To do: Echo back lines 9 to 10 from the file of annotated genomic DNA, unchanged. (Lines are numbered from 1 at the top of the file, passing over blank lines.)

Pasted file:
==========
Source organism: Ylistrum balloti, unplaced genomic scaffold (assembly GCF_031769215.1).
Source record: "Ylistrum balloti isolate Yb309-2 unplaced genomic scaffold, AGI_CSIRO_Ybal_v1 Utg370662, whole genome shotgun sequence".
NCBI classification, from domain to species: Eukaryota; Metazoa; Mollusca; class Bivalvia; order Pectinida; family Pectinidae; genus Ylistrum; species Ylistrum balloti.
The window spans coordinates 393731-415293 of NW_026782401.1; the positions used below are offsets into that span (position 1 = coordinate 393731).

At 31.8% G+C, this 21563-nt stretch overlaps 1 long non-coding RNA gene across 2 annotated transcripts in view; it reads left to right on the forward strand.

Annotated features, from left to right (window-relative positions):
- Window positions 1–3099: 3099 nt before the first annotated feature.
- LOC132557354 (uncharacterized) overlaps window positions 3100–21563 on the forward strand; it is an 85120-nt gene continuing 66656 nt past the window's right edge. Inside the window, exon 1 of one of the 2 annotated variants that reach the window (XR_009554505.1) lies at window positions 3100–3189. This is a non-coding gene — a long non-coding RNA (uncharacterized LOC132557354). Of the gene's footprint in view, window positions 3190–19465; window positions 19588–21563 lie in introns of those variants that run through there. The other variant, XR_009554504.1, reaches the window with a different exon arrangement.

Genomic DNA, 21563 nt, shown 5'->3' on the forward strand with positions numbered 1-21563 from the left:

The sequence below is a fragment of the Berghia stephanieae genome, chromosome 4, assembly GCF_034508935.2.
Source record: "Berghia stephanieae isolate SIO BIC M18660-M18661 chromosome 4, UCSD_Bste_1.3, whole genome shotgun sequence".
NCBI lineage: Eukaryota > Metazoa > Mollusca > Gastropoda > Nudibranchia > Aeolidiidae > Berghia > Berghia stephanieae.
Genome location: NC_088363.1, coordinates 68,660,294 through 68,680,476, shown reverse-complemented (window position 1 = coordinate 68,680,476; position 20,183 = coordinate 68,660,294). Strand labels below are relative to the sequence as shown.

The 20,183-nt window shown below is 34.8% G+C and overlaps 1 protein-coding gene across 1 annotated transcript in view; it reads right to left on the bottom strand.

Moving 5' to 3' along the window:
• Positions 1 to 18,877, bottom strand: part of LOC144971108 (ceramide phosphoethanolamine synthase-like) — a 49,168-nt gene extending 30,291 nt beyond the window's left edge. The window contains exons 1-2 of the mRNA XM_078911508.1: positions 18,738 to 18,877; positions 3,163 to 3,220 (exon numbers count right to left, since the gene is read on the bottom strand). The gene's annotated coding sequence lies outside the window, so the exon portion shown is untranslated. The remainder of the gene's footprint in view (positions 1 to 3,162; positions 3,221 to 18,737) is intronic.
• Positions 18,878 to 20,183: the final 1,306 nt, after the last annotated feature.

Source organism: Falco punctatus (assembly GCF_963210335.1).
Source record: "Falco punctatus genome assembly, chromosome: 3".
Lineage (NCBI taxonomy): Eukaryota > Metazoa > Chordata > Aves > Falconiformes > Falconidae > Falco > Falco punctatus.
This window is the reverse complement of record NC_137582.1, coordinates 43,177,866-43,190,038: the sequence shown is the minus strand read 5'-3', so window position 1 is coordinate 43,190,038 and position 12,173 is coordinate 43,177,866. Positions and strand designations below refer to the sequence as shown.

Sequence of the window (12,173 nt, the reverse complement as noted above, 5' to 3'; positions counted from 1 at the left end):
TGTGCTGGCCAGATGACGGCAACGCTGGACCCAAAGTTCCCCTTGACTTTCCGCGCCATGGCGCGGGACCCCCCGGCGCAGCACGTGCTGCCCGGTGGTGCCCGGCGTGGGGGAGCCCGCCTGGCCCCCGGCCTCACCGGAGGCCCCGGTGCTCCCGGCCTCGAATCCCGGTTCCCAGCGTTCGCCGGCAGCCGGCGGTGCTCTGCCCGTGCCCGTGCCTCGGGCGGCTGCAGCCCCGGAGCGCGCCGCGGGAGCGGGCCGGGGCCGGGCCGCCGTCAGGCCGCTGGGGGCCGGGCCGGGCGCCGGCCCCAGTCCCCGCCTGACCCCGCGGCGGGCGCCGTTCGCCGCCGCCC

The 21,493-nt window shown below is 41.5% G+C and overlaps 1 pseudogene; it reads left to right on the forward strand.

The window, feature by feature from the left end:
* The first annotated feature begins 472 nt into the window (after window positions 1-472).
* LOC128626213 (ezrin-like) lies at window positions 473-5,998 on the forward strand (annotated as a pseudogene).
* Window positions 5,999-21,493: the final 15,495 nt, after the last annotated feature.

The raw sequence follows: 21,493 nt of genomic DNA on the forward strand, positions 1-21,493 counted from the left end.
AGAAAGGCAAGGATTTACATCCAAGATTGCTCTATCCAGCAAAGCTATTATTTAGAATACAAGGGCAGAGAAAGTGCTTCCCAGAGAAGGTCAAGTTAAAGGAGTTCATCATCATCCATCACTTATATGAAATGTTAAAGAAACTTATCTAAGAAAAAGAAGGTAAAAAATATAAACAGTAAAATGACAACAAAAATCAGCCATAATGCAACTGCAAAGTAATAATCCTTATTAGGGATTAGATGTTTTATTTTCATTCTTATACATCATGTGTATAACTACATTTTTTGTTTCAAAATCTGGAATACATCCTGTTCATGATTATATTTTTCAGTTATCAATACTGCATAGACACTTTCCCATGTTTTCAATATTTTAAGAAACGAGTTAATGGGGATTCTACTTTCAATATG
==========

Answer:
Genomic DNA, 21563 nt, shown 5'->3' on the forward strand with positions numbered 1-21563 from the left:

The sequence below is a fragment of the Berghia stephanieae genome, chromosome 4, assembly GCF_034508935.2.